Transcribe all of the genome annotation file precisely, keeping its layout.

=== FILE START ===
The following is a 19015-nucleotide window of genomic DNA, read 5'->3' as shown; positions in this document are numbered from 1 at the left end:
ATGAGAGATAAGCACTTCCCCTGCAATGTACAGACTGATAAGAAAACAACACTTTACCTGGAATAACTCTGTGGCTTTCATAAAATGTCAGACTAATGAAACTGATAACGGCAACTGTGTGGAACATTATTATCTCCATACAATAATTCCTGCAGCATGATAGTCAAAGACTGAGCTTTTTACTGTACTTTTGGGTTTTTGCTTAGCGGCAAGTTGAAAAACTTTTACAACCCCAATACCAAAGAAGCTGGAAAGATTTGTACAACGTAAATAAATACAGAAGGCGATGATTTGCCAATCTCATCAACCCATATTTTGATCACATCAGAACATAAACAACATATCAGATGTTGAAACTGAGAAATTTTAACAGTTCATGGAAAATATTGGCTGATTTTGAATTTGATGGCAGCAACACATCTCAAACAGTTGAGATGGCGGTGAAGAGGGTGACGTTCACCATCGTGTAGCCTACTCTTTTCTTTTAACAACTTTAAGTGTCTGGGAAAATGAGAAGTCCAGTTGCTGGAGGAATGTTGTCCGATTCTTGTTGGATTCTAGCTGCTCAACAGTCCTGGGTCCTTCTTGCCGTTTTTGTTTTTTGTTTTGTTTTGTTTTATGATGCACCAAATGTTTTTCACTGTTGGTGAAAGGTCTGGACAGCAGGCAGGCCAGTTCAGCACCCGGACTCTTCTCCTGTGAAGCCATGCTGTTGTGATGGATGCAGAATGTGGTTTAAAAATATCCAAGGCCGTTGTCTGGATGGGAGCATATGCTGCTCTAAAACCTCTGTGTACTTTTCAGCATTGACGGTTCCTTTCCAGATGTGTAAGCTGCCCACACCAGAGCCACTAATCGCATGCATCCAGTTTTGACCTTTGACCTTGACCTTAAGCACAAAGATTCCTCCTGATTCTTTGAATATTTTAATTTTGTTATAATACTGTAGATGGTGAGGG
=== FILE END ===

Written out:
The following is a 19015-nucleotide window of genomic DNA, read 5'->3' as shown; positions in this document are numbered from 1 at the left end:
ATGAGAGATAAGCACTTCCCCTGCAATGTACAGACTGATAAGAAAACAACACTTTACCTGGAATAACTCTGTGGCTTTCATAAAATGTCAGACTAATGAAACTGATAACGGCAACTGTGTGGAACATTATTATCTCCATACAATAATTCCTGCAGCATGATAGTCAAAGACTGAGCTTTTTACTGTACTTTTGGGTTTTTGCTTAGCGGCAAGTTGAAAAACTTTTACAACCCCAATACCAAAGAAGCTGGAAAGATTTGTACAACGTAAATAAATACAGAAGGCGATGATTTGCCAATCTCATCAACCCATATTTTGATCACATCAGAACATAAACAACATATCAGATGTTGAAACTGAGAAATTTTAACAGTTCATGGAAAATATTGGCTGATTTTGAATTTGATGGCAGCAACACATCTCAAACAGTTGAGATGGCGGTGAAGAGGGTGACGTTCACCATCGTGTAGCCTACTCTTTTCTTTTAACAACTTTAAGTGTCTGGGAAAATGAGAAGTCCAGTTGCTGGAGGAATGTTGTCCGATTCTTGTTGGATTCTAGCTGCTCAACAGTCCTGGGTCCTTCTTGCCGTTTTTGTTTTTTGTTTTGTTTTGTTTTATGATGCACCAAATGTTTTTCACTGTTGGTGAAAGGTCTGGACAGCAGGCAGGCCAGTTCAGCACCCGGACTCTTCTCCTGTGAAGCCATGCTGTTGTGATGGATGCAGAATGTGGTTTAAAAATATCCAAGGCCGTTGTCTGGATGGGAGCATATGCTGCTCTAAAACCTCTGTGTACTTTTCAGCATTGACGGTTCCTTTCCAGATGTGTAAGCTGCCCACACCAGAGCCACTAATCGCATGCATCCAGTTTTGACCTTTGACCTTGACCTTAAGCACAAAGATTCCTCCTGATTCTTTGAATATTTTAATTTTGTTATAATACTGTAGATGGTGAGGG